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BBC News’ Peter Biles met a little girl who was made a princess of the sea
One in six people in the UK won’t go to seaside resorts this summer.
That is a record drop and is particularly worrying given that visits from across Europe are up.
It is the latest sign that Brexit is disrupting the UK’s place on the world tourist map.
According to the UK Office for National Statistics (ONS), non-domestic tourism dropped 5% in the first three months of the year.
That compares with the previous quarter, which was boosted by a 24% increase in domestic tourism as the nation followed the football World Cup.
That spike was an anomaly, but our analysis shows that domestic travel fell for the first time in ten years in the first quarter.
Was Brexit to blame?
Hotels, restaurants and flights were hit hard last year by the sharp fall in the value of the pound following the Brexit vote.
The pound’s slump meant the likes of tourists from the US and Russia had to spend more to afford a stay in hotels and eat out.
This meant they were less likely to visit popular sites, including London, the east coast of England and coastal resorts such as Cornwall.
According to a survey by Barclaycard, almost three-quarters of people who did travel said they were worried about it.
But the predicted downturn did not arrive, with Britons still visiting many of the UK’s tourism favourites.
According to Visit Britain, Brits went on three million more holidays abroad last year than in 2015, continuing a long-term upturn.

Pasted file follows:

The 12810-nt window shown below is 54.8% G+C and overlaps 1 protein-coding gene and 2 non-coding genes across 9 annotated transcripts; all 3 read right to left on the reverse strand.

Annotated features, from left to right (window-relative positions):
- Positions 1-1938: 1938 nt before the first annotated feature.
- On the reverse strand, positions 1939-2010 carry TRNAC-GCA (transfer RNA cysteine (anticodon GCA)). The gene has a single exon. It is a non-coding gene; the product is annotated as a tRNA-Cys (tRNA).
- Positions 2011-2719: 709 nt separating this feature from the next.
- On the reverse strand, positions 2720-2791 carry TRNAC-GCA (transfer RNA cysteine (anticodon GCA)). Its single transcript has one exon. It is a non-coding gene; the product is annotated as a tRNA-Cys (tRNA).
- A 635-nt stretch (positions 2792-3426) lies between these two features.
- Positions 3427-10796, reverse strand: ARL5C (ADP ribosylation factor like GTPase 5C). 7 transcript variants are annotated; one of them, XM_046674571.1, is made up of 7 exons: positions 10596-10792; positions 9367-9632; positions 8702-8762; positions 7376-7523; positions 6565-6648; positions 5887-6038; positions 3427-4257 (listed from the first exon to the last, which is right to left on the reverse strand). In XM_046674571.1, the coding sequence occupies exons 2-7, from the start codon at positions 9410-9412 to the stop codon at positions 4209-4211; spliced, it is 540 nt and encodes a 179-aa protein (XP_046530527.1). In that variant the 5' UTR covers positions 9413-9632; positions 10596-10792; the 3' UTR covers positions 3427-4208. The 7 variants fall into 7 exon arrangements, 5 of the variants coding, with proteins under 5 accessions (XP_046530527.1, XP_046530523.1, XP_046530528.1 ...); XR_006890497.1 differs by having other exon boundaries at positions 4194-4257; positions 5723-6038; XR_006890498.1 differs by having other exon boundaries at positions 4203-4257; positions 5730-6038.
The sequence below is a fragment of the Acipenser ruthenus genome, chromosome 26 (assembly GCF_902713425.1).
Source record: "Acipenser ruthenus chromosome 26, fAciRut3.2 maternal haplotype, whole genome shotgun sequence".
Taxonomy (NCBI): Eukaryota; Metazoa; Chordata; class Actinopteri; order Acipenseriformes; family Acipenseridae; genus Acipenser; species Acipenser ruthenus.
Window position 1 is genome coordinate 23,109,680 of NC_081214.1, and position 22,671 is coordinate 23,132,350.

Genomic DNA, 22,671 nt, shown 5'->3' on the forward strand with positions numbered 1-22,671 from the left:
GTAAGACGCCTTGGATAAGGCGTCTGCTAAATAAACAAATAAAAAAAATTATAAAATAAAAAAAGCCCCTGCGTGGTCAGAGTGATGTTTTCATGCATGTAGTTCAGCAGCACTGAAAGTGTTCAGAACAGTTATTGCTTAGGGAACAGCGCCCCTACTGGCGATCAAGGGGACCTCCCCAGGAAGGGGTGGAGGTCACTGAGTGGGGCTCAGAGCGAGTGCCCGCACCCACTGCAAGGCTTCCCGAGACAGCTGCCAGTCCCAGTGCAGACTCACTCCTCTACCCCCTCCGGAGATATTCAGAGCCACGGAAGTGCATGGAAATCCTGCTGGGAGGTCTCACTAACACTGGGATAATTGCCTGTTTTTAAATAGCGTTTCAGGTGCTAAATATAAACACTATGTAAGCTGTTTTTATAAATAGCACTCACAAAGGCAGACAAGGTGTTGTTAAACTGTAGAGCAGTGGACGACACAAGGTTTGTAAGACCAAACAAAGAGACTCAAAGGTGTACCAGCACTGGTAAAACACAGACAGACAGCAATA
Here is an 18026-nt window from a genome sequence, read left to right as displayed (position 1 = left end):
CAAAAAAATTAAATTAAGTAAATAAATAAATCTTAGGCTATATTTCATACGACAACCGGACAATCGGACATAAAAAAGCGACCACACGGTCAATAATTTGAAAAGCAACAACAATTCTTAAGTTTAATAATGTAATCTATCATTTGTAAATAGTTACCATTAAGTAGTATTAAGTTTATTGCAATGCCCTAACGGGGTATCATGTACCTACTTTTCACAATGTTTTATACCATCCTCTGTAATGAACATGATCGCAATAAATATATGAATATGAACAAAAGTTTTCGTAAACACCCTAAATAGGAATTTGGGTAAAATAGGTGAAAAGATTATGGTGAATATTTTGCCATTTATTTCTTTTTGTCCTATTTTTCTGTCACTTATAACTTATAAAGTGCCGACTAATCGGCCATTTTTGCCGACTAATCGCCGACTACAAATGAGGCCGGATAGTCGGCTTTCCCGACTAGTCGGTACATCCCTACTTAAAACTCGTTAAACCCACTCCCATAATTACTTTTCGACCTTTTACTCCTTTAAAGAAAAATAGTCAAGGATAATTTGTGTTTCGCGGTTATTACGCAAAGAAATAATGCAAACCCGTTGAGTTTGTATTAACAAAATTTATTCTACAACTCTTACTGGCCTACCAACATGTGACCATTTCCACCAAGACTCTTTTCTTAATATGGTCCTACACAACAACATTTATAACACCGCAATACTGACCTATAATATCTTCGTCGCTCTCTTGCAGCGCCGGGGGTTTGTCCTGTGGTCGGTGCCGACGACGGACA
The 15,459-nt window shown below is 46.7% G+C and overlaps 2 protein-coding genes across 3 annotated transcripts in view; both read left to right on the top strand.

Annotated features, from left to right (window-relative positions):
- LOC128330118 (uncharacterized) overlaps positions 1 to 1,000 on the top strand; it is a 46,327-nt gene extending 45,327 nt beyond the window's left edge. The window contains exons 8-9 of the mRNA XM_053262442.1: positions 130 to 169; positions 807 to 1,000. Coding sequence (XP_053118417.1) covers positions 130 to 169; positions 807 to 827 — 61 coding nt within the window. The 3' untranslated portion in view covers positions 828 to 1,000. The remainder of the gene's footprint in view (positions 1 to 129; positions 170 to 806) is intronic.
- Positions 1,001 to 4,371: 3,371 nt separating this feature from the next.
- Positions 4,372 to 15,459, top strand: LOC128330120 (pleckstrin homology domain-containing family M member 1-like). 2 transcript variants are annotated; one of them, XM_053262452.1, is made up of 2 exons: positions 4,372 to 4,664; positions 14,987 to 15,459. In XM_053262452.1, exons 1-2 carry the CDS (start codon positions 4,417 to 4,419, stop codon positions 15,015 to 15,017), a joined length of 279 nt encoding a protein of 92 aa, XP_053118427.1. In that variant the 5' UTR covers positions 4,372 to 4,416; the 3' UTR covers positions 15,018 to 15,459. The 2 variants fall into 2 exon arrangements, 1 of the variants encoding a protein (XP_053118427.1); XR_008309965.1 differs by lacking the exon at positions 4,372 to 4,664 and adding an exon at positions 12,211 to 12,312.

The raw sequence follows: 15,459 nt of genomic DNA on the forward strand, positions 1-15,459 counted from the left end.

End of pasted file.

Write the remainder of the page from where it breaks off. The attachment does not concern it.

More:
In London, visitor numbers in June were up 7%, while the number of UK visitors to Europe went up by almost 4%.
And Britons still paid much less in tourist taxes than many other visitors.
The prices of hotel beds and flights stayed virtually stable in the first three months of the year, despite an 8% fall in the exchange rate.
It means that British travellers still shelled out less than their European counterparts to rent their holiday home, buy a ticket to a theme park, pay for theme park extras, visit a museum or visit a theatre.
Why it matters
Despite the downturn in UK tourism, for many of those British holidaymakers the choice is still very much international.
English has long been the language of choice when you visited the UK in the past and that still holds true today.
Last year, a poll found that four out of five British holidaymakers would use English when they visited the country, despite the UK’s language difficulties.
But in recent years, many companies have taken note and spent hundreds of millions of pounds on making sure their websites are powered by English.
Travellers from other European countries also choose English-speaking travel agents.
That could well change if the collapse of Debenhams, the largest UK department store, this week, is any guide.
In terms of businesses dependent on foreign visitors, Michelin starred restaurants in London have been under pressure from the weakening pound since the referendum, while many other companies, such as luxury retailer Mulberry, have been hit by the currency fluctuations.
Businesses such as restaurant chain Wagamama are also suffering.
Perhaps the biggest surprise is how little household spending in Britain is affected by the drop in spending abroad.
PoundShop, the majority-owned subsidiary of supermarket chain Sainsbury’s, had a strong year after the referendum, helping to keep sales up and profits up.
Analysis by Getty